Sharing stories and experiences from the past (e.g. has this happened here before? or how did your elders cope with the situation?), will revive lessons, in the affected people that will evolve into creative practices in re-establishing place. The affected people will think differently about the new possibilities in at least three ways. First, inclusion of all affected creates the feeling of being visible to partners and external stakeholders. Through their narratives and performances in community theaters, affected people documented their presence (how they used, moved through, and made their place, neighborhood, and community). The affected people are able to assert the right to be a part of the recovery (healing process) of their place, neighborhood, and community. Second, they communicated and enacted their experiences of place as inhabited, an understanding based upon psychological attachments, bodily and social memories, and fragile social ecologies. Affected people, as they consider the tensions of acceptance of the loss of everyday life in their place, are encouraged through CBPSS to remember life in an otherwise previously part of an affected neighborhood and community.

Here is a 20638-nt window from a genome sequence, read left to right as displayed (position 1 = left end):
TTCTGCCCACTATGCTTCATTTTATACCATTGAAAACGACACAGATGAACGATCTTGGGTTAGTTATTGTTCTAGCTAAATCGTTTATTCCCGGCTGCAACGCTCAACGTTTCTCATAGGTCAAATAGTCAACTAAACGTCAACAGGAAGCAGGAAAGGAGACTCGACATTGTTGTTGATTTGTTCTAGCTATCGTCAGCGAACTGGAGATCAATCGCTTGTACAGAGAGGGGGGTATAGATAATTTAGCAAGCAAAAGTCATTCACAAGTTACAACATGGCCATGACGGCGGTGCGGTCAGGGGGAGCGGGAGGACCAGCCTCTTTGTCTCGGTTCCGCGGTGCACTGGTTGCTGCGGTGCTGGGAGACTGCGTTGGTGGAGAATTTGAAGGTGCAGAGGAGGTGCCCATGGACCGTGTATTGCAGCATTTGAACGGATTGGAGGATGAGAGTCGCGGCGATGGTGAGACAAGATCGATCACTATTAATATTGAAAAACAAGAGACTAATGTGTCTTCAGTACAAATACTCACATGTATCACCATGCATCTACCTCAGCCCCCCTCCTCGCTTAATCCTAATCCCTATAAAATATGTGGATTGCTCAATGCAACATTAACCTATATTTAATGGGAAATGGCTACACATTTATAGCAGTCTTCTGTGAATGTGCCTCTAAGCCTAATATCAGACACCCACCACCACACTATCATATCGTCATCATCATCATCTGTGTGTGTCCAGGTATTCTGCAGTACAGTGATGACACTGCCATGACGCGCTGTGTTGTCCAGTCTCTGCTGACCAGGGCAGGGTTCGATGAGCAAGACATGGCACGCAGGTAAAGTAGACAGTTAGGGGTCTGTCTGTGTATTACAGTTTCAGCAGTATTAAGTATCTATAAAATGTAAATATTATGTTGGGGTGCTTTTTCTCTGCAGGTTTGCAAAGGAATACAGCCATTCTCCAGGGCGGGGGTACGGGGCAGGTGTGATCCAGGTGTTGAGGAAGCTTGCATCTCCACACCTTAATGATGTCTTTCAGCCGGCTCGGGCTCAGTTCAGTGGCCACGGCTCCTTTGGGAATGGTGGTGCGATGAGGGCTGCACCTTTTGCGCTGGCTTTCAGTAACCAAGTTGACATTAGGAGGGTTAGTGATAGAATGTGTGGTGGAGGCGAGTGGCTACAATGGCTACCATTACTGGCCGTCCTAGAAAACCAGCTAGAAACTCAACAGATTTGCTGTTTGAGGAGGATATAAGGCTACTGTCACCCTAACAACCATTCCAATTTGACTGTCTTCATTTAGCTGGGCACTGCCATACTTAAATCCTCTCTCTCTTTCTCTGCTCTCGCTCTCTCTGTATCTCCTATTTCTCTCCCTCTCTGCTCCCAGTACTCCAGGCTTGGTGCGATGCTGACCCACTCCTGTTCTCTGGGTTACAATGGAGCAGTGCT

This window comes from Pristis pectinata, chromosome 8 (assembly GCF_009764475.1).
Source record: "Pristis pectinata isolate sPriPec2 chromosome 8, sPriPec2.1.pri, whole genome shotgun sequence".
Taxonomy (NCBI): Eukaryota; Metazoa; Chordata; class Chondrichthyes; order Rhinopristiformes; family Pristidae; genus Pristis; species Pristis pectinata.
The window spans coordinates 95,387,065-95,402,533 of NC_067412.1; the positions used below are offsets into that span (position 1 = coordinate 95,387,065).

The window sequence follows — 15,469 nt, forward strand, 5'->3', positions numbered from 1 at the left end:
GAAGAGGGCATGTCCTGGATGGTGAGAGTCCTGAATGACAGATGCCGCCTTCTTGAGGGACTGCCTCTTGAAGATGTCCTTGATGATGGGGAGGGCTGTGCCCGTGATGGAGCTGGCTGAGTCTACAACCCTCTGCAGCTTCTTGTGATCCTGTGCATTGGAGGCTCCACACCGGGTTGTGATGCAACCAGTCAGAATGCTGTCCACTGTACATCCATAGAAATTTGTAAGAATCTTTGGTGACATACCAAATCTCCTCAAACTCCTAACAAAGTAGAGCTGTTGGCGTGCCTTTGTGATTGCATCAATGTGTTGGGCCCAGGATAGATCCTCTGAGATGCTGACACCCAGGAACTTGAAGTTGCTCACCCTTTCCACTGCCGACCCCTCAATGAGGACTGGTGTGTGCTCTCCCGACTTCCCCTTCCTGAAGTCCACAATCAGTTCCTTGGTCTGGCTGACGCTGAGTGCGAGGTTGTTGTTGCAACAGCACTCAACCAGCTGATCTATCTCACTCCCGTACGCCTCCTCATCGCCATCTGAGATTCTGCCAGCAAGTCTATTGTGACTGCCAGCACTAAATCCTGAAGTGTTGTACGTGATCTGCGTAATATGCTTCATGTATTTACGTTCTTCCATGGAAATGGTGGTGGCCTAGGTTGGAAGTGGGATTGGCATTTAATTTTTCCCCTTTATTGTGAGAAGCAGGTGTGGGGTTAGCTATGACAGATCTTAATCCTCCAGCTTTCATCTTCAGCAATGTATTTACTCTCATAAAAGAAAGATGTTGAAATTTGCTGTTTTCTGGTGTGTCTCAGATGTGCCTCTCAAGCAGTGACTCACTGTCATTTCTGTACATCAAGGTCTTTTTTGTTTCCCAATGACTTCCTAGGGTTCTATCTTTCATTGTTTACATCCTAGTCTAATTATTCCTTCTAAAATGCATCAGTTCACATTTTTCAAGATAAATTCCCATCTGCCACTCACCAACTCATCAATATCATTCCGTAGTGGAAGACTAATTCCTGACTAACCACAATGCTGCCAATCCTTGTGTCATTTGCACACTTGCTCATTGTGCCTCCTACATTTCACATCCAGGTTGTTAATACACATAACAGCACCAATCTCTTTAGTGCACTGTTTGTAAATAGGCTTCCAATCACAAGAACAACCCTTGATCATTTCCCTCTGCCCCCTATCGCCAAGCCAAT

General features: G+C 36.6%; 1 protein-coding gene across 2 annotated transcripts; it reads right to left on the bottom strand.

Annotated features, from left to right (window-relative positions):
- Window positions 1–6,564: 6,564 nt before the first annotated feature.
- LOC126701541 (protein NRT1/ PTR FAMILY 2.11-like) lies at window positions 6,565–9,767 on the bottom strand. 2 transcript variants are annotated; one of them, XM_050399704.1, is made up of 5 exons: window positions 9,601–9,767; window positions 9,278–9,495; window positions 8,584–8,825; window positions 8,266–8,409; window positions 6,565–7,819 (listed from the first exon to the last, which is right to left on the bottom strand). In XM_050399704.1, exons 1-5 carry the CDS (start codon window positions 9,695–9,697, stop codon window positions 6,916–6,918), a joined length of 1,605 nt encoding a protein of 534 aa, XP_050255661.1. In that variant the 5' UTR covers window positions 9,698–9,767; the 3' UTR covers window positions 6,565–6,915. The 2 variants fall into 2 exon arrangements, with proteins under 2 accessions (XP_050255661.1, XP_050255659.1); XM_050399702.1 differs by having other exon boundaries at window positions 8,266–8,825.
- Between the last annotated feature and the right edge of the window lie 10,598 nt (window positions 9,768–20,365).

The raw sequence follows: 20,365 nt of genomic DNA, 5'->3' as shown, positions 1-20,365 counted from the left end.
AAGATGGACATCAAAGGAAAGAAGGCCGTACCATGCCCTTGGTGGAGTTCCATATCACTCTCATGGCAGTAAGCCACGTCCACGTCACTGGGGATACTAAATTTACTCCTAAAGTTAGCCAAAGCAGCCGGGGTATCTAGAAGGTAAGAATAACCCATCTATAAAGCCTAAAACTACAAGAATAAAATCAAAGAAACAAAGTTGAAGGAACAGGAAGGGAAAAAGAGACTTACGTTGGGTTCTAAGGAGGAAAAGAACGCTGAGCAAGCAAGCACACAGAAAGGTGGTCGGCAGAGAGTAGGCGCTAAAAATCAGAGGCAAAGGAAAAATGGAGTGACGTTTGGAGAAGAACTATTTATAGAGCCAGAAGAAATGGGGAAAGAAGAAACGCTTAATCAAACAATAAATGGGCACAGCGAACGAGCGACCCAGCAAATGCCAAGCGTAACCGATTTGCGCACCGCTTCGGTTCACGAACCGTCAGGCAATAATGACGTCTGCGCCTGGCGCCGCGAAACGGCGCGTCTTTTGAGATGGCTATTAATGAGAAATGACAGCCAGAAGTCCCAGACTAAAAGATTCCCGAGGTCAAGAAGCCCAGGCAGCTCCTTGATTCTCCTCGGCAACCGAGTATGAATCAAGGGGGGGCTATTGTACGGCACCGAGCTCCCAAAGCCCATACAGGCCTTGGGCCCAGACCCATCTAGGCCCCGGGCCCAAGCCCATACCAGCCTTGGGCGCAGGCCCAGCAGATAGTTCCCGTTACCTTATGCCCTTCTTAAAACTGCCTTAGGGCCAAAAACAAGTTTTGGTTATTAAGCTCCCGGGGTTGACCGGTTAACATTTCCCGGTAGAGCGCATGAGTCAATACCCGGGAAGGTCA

If the earthquake affected people are understood as having been wounded by prevention activities after Hurricane Maria, or lack thereof, and the devastating power of the disaster itself, other images of place might focus attention on why places, peoples, groups, and environments, have been injured.
Finally. the active metaphor of “wounded place” is operational in the psychosocial realm. If the affected people, their place, and neighborhood are wounded through displacement, material devastation, and emotional raections, so too is the whole community and its inhabitants.
Disaster wounds uncover old wounds, be those tied to the particular histories of the affected people in the place, processes, and traumas of displacement. The un-wrapping of old wounds and common stories about place, are important in terms of intergenerational relations and silences, and the affected individual, families and neighborhood capacity to repair. CBPSS may offer possibilities of place-based mourning and care across generations that build self-worth, collective security, and social capacity. Materially, CBPSS activities motivate the creation of social capital, provides a range of memorialization activities, creates new forms of public memory, and is committed to intergenerational education and social outreach.